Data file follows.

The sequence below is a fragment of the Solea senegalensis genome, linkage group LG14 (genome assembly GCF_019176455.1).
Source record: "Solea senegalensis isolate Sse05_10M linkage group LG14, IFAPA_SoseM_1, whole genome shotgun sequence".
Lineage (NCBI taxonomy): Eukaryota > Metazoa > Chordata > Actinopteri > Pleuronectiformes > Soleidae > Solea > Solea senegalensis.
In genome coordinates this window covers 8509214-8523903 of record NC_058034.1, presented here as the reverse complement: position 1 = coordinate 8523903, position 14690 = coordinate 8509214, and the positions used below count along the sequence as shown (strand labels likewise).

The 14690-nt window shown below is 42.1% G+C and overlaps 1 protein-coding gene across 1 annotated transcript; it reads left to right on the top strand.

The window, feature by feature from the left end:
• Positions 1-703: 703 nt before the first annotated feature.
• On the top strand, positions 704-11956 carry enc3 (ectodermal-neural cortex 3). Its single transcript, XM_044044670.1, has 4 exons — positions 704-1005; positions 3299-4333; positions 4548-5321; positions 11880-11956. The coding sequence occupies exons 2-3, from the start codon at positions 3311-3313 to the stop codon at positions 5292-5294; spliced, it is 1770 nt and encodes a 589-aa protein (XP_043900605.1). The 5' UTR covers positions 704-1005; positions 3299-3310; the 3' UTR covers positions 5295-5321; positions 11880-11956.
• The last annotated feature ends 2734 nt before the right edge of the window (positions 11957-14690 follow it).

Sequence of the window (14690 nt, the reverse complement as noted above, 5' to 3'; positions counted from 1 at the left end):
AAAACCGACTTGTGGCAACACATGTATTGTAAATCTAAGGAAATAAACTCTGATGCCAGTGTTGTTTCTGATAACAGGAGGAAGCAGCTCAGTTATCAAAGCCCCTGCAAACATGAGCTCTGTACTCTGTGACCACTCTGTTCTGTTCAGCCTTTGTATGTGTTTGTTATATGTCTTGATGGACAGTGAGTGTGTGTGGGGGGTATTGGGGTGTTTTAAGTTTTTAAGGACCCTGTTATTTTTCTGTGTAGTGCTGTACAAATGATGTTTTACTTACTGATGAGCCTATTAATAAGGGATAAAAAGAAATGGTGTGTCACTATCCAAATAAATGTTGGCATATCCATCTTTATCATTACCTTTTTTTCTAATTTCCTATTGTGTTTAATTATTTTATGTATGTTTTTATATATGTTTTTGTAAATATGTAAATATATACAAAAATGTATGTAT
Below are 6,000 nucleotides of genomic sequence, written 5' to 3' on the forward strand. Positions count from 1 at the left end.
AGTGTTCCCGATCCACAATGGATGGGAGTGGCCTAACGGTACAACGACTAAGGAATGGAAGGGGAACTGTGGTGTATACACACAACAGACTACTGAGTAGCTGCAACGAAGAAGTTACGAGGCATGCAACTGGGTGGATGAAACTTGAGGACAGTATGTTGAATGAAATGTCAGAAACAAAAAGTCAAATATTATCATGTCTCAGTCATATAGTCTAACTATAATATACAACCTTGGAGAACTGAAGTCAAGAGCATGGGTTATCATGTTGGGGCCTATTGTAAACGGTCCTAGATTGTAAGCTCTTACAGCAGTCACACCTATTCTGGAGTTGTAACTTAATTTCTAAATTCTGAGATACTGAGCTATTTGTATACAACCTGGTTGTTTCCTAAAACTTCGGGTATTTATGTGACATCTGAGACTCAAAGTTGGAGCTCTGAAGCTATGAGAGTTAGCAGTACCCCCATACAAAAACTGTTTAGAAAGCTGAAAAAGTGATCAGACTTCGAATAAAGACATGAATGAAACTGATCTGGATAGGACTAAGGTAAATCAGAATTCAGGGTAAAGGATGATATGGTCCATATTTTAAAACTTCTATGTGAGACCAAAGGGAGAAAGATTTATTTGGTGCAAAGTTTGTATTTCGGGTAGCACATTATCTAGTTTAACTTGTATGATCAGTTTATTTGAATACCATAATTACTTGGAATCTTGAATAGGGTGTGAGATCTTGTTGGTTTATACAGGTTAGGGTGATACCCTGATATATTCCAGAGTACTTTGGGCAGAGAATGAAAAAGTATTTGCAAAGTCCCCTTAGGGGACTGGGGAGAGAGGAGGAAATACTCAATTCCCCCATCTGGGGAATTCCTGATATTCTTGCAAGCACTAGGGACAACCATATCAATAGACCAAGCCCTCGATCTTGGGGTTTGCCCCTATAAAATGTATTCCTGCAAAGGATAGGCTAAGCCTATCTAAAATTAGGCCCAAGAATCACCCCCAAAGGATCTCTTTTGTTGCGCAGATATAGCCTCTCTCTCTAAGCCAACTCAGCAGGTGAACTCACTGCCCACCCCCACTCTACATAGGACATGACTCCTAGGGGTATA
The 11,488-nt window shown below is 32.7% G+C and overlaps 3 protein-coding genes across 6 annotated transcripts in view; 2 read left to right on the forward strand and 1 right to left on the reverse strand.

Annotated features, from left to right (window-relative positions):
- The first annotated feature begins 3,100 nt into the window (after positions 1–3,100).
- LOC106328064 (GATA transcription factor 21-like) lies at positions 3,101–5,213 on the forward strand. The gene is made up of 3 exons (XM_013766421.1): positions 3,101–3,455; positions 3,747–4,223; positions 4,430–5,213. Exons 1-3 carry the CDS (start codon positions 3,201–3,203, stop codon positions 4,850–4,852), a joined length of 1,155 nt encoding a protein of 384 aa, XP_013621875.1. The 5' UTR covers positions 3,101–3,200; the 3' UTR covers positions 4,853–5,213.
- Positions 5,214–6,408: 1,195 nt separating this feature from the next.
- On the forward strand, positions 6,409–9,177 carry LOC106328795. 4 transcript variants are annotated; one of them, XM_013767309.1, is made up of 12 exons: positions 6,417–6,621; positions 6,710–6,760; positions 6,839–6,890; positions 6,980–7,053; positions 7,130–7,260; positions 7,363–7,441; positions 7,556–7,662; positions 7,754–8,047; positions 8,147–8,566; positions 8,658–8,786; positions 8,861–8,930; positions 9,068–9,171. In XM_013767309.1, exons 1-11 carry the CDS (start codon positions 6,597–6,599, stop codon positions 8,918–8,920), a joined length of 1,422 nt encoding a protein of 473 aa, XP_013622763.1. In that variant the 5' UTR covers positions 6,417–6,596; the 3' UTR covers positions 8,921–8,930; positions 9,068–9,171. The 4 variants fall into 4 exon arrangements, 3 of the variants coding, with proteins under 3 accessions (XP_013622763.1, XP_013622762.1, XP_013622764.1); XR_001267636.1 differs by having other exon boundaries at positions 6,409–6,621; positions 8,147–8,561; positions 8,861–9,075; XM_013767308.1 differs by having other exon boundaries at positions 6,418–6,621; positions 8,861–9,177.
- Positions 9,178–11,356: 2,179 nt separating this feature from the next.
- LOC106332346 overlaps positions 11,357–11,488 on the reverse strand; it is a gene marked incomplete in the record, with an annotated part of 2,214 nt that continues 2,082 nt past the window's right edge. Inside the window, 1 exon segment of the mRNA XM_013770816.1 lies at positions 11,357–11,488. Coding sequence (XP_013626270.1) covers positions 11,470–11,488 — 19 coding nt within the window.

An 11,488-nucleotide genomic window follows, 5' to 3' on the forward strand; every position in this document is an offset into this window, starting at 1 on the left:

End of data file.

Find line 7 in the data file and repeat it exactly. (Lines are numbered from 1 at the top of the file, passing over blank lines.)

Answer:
• Positions 1-703: 703 nt before the first annotated feature.